This isn’t about lowering standards. It’s about understanding limits – both yours and your little person’s. 
daughter and mum on kowloon ferry - life lessons from travelling with kids
When you take your little mini out of their usual routine, they have more stimulation than most adults can handle (plane trips, road trips, exciting new sights and sounds) and expect them to still maintain the same level of behaviour and patience you’re just setting yourself up for failure. The daily nap may not be as long as usual, their behaviour may be more challenging and the concept of ‘holidays’ will be different. But, if you’ve made the choice to continue pushing travel boundaries by adventuring with a child, this is the cost. 
And hopefully the pay off is an adventurous, creative and resilient human that can interact with anyone, anywhere. The nap can wait.   

RELATED: Flying With A Baby: Long Haul Tips To Save Your Sanity

The world is a magical place full of wonderful humans.

Turn on the news or scroll through social media and you’d be forgiven for thinking that the world is an ugly place full of bad people doing terrible things. Of course, it’s not true. But sometimes it takes exploring new horizons with a little wanderer to fully appreciate how magical the world truly is, and can be. 
a group of people enjoying a meal together outdoors - lessons from travelling with kids
Crying babies on planes aside, people all over the world love mini-adventurers. They are such an example of our shared humanity; the universal experiences that cross cultural boundaries and transcend language. Watching a stranger's face light up when they see a child's joy and excitement is so heartwarming. Simple interactions become warmer and more meaningful. People invite you to share their homes and experiences more readily, making for a much more rich experience.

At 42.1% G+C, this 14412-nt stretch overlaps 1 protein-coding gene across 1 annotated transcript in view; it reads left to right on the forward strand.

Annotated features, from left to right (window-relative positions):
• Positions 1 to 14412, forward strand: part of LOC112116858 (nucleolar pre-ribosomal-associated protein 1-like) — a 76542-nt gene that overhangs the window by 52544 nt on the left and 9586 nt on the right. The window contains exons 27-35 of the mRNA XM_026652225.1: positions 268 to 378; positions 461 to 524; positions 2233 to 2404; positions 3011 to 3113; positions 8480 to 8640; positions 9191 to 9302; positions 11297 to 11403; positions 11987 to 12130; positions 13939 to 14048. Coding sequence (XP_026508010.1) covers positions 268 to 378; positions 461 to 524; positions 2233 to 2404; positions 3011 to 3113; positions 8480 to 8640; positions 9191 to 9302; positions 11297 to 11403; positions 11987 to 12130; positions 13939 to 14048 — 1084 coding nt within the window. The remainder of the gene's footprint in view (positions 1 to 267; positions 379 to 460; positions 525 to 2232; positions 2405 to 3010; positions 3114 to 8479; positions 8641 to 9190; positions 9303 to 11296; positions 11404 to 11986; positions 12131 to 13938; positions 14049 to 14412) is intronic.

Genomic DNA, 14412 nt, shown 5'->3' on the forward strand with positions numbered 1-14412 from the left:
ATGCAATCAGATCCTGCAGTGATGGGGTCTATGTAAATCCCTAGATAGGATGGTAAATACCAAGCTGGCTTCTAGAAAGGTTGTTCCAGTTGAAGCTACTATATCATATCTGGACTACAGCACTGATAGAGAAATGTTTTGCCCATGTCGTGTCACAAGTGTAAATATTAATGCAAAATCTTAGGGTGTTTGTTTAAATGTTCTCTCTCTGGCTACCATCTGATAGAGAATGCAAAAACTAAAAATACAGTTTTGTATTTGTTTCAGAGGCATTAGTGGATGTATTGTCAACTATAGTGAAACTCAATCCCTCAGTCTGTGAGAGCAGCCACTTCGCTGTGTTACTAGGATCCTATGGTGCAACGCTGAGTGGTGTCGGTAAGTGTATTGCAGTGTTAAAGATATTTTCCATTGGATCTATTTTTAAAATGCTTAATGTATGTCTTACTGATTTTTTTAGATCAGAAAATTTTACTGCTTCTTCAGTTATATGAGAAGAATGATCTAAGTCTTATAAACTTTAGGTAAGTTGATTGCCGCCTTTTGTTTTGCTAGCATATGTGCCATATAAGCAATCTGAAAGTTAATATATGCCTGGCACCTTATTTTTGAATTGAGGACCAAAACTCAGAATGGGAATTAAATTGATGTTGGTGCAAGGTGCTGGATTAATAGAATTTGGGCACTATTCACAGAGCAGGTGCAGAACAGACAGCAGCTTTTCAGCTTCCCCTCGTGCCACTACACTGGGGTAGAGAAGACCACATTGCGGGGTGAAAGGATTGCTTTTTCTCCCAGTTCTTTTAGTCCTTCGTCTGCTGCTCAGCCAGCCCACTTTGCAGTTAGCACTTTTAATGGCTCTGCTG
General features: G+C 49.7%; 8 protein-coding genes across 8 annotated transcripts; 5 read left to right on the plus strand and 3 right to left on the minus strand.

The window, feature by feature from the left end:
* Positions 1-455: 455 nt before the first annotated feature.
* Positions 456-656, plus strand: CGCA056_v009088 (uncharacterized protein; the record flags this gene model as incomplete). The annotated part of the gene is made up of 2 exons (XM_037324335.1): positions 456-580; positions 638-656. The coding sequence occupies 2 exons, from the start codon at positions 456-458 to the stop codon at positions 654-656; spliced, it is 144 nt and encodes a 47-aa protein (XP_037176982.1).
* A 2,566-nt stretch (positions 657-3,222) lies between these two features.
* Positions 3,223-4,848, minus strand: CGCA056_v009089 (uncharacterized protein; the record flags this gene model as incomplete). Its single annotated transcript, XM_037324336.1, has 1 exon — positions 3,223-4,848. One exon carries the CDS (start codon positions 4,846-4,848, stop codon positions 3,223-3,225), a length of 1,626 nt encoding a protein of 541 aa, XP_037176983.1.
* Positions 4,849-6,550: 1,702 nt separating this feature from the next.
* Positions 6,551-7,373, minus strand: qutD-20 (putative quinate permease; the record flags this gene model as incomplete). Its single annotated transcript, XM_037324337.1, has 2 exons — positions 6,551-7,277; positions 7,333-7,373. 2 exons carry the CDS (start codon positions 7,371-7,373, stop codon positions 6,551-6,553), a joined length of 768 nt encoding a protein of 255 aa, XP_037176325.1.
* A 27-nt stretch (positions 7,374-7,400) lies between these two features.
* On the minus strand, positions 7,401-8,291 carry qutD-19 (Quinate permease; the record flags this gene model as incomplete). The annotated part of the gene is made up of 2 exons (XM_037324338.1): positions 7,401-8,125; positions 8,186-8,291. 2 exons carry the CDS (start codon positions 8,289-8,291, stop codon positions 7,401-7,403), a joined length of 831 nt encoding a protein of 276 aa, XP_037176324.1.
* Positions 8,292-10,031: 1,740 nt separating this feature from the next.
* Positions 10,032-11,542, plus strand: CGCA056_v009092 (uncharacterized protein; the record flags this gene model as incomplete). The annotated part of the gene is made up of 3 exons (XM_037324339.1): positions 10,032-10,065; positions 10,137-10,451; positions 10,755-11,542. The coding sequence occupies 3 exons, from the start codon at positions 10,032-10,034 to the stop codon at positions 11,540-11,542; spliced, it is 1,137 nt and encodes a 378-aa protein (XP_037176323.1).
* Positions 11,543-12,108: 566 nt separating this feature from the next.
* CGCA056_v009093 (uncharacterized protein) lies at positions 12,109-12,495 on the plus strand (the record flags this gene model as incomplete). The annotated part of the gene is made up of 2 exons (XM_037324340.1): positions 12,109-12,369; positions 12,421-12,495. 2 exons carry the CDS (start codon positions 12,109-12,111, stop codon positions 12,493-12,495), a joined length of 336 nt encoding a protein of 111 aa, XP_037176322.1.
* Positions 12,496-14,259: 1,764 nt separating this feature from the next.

Seeing the glass half full is a powerful choice.

Once you understand that the only real choice we have in life is how we react to things, it’s hard to be negative. In challenging moments – of which there are many when you travel with a toddler – choosing to see the silver lining is a great antidote to stress. Optimism begets optimism after all.  
father and son with sun behind them - lessons from travelling with kids

Fear can be transformed into excitement.

For the longest time, I’ve been terrified of the vagaries of flying. Turbulence, little bumps, slight shifts in altitude and the sudden unexpected banking. It all set my pulse racing, clammy palms clutching the seat rest. Visions of plummeting planes and aircrash investigations flashed before me. But I'm a stubborn and commited adventurer so not flying is not an option.

RELATED: The 7 Emotional Stages of Flying With A Toddler

woman holding her toddlers hand while walking - life lessons from travelling with kids

Now, in an attempt soothe my son’s fear, I’ve had to reframe it for him. The little bumps are like the plane hiccuping. Turbulence from bursting through the clouds is like Yankee Doodle riding Macaroni from his nursery rhymes. Flying like a birdee is a fun adventure… And aside from a change in perspective, I’m actually just too busy plying him with food and activities to be afraid.  
It’s a good lesson to take into daily life too. Flipping the script on fear is easy if you embrace the feeling and see it as a potential positive rather than a threat. 

Home is not only a physical place. 

Home really is where the heart is. Make your home wherever you find yourself and fill it with joy, laughter and fun as much as you can.
family running into surf - life lessons from travelling with kids



Desta Cullen

A writer, editor and content creator for Flight Centre, Desta loves nothing more than hopping on a plane in the name of travel. From jumping off mountains in Turkey to exploring Amsterdam from two wheels or sampling the best of a Thai street-food market, the timbre of Desta's holidays have taken a detour since having her first child but hunting down the best flavours and good times is still the aim of the game.